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Countdown To Pitchers And Catchers: #23 Vic Wertz

| On 28, Jan 2012

Today continues our countdown to the start of Indians pitchers and catchers reporting to Goodyear, Arizona on February 20. We’ll count down the days, profiling a former Indian who wore the corresponding number. Some players will be memorable, others just our favorites and some, the only one we could find who wore that number. Today, we chronicle the career of Vic Wertz.

By Mike Brandyberry

Despite a 17 year career and 266 home runs, Vic Wertz is known for recording what might be the most famous out in baseball history.

Wertz only played four and a half years of his career for the Tribe. He was acquired by the Indians on June 1, 1954. The Tribe rolled to a record setting, 111 wins that season and were heavy favorites against the New York Giants in the World Series. With the score tied 2-2 in the top of the eighth inning, Larry Doby walked and Al Rosen singled to put runners on first and second with no one out. Wertz strode to the plate.

He hit the pitch to deep centerfield, approximately 420 feet, where the ball would have been a home run giving the Tribe a 5-2 lead. However, the spacious Polo Grounds had a centerfield fence of 450 feet and Willie Mays patrolling. Mays turned his back to the infield and ran down the ball, making an over the shoulder catch and immediately whirling and throwing the ball back to the infield.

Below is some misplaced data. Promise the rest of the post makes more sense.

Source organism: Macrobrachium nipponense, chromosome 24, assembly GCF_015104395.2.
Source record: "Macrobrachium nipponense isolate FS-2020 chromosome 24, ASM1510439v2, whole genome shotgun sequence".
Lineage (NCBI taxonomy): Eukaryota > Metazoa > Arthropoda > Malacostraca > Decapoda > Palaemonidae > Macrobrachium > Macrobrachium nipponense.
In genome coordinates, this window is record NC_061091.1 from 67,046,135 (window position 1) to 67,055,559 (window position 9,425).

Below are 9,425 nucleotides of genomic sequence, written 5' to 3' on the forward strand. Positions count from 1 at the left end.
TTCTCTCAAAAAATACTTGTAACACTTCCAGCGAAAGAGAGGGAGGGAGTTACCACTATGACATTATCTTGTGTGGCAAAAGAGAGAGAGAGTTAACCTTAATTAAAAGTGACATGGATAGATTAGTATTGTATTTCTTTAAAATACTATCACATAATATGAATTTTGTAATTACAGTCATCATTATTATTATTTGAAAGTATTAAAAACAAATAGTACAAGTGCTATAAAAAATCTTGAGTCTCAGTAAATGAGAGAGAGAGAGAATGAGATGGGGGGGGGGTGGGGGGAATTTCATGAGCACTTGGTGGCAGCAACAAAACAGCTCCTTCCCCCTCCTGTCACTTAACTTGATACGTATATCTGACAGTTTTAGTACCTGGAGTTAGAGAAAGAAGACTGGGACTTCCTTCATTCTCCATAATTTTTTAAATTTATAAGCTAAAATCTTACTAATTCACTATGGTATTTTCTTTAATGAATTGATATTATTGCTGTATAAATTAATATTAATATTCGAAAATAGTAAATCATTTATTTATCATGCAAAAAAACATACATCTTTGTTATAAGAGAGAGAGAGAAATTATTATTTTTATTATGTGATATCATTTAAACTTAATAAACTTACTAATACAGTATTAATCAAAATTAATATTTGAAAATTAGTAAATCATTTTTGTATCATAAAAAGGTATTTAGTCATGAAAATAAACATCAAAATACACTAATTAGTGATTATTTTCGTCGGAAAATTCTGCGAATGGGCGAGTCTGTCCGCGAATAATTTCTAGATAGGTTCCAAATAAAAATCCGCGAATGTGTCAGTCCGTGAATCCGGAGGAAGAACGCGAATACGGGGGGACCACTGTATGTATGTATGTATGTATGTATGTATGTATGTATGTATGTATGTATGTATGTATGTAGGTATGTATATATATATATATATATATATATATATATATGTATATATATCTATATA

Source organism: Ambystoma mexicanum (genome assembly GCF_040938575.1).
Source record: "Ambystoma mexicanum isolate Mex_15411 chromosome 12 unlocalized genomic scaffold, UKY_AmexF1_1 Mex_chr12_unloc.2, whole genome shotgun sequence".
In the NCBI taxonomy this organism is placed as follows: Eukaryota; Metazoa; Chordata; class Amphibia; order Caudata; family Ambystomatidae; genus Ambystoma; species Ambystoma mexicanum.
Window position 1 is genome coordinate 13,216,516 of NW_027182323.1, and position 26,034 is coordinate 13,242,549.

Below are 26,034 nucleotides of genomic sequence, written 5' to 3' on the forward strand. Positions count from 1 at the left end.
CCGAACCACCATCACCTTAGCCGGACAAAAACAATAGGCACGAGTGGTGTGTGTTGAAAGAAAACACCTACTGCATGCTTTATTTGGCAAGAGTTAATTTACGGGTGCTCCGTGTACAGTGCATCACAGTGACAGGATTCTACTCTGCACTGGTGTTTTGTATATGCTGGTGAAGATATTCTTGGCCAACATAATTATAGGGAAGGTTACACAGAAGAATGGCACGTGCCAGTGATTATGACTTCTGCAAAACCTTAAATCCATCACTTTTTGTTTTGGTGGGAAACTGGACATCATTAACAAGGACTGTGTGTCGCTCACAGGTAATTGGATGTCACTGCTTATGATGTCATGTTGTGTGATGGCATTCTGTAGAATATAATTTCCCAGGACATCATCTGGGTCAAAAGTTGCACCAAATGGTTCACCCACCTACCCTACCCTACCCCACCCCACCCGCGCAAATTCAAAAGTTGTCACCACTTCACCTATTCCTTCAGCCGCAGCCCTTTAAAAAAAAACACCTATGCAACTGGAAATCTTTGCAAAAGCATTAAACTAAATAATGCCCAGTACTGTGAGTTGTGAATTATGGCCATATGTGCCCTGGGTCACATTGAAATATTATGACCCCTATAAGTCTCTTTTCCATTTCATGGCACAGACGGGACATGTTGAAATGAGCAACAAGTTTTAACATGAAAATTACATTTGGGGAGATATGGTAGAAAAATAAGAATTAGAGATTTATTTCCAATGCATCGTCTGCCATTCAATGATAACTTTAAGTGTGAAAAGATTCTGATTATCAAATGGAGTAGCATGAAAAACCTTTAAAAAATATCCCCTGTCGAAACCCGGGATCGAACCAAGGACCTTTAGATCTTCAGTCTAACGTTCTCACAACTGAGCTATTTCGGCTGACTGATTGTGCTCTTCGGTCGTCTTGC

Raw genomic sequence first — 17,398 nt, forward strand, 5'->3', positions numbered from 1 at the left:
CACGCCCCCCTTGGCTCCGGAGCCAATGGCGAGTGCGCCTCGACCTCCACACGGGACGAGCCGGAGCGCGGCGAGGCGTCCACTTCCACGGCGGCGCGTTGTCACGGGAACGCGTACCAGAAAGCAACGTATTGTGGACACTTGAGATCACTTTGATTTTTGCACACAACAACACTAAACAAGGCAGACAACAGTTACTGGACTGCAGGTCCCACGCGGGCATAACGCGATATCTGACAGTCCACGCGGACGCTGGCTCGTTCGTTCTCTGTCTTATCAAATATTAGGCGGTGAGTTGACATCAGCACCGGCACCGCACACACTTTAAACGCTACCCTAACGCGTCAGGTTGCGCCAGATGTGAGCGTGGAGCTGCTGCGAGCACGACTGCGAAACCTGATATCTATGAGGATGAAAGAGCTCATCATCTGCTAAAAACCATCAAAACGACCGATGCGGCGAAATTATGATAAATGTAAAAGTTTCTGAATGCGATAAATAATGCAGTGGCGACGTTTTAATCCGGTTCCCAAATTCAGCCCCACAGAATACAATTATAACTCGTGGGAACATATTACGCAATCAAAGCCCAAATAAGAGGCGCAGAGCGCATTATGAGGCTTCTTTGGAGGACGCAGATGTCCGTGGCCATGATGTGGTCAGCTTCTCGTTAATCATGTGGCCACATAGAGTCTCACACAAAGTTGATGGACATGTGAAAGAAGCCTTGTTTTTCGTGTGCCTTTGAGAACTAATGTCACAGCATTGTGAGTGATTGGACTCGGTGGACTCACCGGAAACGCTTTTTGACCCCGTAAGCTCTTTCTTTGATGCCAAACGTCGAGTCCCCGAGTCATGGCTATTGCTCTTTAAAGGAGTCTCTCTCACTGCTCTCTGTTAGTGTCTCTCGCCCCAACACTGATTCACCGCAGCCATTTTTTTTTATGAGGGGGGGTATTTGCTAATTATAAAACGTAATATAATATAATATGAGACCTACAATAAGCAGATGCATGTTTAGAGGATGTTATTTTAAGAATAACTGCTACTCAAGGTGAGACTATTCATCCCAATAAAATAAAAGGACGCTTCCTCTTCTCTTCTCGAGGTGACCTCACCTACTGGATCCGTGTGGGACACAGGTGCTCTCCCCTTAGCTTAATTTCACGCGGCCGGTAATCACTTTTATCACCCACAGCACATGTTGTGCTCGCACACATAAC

Doby, who was on second, could have possibly scored if he tagged up when the ball was caught, but he assumed it was over Mays’ head. Doby had to retreat and retag second before advancing only to third. Rosen never tagged from first base. The next hitter walked, loading the bases, before the final two were retired and the Indians did not score.

The Tribe went on to lose the game and were swept in the Series. The heavily favored Tribe never rebounded from Mays’ catch. They would not return to the World Series until 1995 and Mays’ catch, hit by Wertz, was immortalized in baseball history.

Wertz broke into the big leagues with the Detroit Tigers, where he had some of his best success, in 1947. He played with the Motor City Kitties until he was traded to the St. Louis Browns in 1952. After the organization moved to Baltimore, Wertz was moved to Cleveland in 1954. He was a four time American League All-Star, three with Detroit and another with Cleveland.  He hit 20+ home runs four times with the Tigers, but his career high for a season of 32, came with the Tribe.

After leaving Cleveland, Wertz played two and a half seasons with the Boston Red Sox before returning home to Detroit and retiring from baseball with a short stint in Minnesota. Along with his 266 career home runs, he retired with a .277 batting average and 1178 runs batted in.

Photo: Topps Baseball Cards

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